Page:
Oil on Canvas
h: 41 w: 31 d: 4 (cms).
Like many during lockdown, it was the little everyday things that began to erode my sense of self.
And like many artists, the pandemic hit hard with the loss of scheduled work, planned exhibitions and opportunities I'd spent months working towards. A more personal loss saw me home alone for the first weeks but I was grateful to have my art practice to sustain me.
Eventually I found a new rhythym, new routines and new ideas but I absolutely cursed the fact I coudn't get a hair cut. It sounds trivial. I'm not one to subscribe to 'bad hair days' – short hair is generally a tame beast! But, with the loss of so many things I saw as core to my identity, I didn't want to see that reflected in the neglected spectre staring back from the mirror.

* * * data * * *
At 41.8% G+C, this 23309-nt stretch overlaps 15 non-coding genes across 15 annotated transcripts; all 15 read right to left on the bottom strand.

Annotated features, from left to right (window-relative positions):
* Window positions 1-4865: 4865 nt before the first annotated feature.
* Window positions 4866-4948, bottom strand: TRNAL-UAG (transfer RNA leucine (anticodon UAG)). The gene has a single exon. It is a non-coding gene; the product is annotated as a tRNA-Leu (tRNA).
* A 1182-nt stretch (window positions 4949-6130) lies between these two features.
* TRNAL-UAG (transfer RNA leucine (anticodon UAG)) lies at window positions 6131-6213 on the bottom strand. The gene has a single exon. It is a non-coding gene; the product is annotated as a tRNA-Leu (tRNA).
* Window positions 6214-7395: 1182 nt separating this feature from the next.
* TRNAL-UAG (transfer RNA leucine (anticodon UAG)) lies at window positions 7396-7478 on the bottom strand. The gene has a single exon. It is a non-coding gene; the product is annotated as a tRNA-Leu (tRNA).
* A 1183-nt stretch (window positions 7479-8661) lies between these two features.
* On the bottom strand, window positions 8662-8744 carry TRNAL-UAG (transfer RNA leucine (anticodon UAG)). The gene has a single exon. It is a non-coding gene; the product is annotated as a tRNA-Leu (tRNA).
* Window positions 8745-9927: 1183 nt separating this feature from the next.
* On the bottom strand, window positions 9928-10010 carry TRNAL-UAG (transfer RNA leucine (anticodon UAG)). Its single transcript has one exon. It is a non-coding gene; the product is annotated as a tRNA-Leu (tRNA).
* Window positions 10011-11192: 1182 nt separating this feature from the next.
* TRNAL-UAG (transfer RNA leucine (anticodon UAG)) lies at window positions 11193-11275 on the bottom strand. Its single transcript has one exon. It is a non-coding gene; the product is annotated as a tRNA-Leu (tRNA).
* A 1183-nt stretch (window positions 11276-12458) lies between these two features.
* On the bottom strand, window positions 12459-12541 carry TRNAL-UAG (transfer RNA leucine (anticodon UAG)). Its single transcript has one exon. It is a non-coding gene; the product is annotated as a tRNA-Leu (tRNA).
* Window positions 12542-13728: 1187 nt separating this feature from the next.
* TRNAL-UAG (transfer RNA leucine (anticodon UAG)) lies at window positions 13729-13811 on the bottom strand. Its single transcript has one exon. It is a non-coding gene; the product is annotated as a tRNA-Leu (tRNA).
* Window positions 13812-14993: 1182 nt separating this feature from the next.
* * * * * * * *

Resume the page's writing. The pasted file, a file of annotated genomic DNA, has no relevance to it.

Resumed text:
This self-portrait shows my usually smart short locks pinned up with laundry pegs in protest against the heatwave. It was a bit of fun at the time but there is also sadness, a longing to return to 'normal' times when hope and order might be restored.
Oil on Canvas
h: 30 w: 25 d: 2 (cms).
My series, Touched, focuses on broken objects, their relationship to their owners and how we might respond as viewers. Is there an urge to touch, a need to fix or an empathetic desire to console – and, if so, what does that tell us about our own interactions with the inanimate world and our own experiences of loss?
Our ability to use tools aided our rise, while artefacts left behind inform us of who we have been. Objects can be our talismans, our armory, our friends and we may mourn them when they are gone.
How will this play out in the future as our world becomes increasingly virtual, leaving the material behind? With the rise of AI, is it possible that we may be among the last to forge invested relationships with objects at all?
This painting is of the trusty scissors of textile designer Eleanor Pritchard, lost in the line of duty.